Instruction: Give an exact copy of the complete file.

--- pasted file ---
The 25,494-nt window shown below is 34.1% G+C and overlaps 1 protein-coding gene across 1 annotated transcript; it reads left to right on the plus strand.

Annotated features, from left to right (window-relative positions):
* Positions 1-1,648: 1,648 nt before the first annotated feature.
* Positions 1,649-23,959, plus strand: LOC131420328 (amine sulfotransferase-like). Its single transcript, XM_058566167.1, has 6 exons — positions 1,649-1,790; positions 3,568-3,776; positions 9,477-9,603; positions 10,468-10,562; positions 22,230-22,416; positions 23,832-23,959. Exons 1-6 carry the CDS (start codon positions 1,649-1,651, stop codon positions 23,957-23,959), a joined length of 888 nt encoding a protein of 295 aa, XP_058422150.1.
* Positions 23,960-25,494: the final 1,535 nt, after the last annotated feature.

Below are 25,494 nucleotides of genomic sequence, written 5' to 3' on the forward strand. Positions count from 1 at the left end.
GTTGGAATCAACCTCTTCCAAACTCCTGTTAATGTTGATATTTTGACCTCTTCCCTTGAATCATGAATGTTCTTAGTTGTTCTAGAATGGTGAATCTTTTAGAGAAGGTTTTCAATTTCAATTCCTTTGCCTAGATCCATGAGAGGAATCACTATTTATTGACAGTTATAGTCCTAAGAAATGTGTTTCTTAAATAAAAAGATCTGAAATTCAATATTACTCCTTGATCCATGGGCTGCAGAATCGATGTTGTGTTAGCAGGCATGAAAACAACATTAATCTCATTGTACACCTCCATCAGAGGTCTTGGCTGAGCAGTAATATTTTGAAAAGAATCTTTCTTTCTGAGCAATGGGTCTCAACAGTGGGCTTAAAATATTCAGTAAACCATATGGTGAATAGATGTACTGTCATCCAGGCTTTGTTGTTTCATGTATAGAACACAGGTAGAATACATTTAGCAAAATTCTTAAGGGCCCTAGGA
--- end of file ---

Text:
The 25,494-nt window shown below is 34.1% G+C and overlaps 1 protein-coding gene across 1 annotated transcript; it reads left to right on the plus strand.

Annotated features, from left to right (window-relative positions):
* Positions 1-1,648: 1,648 nt before the first annotated feature.
* Positions 1,649-23,959, plus strand: LOC131420328 (amine sulfotransferase-like). Its single transcript, XM_058566167.1, has 6 exons — positions 1,649-1,790; positions 3,568-3,776; positions 9,477-9,603; positions 10,468-10,562; positions 22,230-22,416; positions 23,832-23,959. Exons 1-6 carry the CDS (start codon positions 1,649-1,651, stop codon positions 23,957-23,959), a joined length of 888 nt encoding a protein of 295 aa, XP_058422150.1.
* Positions 23,960-25,494: the final 1,535 nt, after the last annotated feature.

Below are 25,494 nucleotides of genomic sequence, written 5' to 3' on the forward strand. Positions count from 1 at the left end.
GTTGGAATCAACCTCTTCCAAACTCCTGTTAATGTTGATATTTTGACCTCTTCCCTTGAATCATGAATGTTCTTAGTTGTTCTAGAATGGTGAATCTTTTAGAGAAGGTTTTCAATTTCAATTCCTTTGCCTAGATCCATGAGAGGAATCACTATTTATTGACAGTTATAGTCCTAAGAAATGTGTTTCTTAAATAAAAAGATCTGAAATTCAATATTACTCCTTGATCCATGGGCTGCAGAATCGATGTTGTGTTAGCAGGCATGAAAACAACATTAATCTCATTGTACACCTCCATCAGAGGTCTTGGCTGAGCAGTAATATTTTGAAAAGAATCTTTCTTTCTGAGCAATGGGTCTCAACAGTGGGCTTAAAATATTCAGTAAACCATATGGTGAATAGATGTACTGTCATCCAGGCTTTGTTGTTTCATGTATAGAACACAGGTAGAATACATTTAGCAAAATTCTTAAGGGCCCTAGGA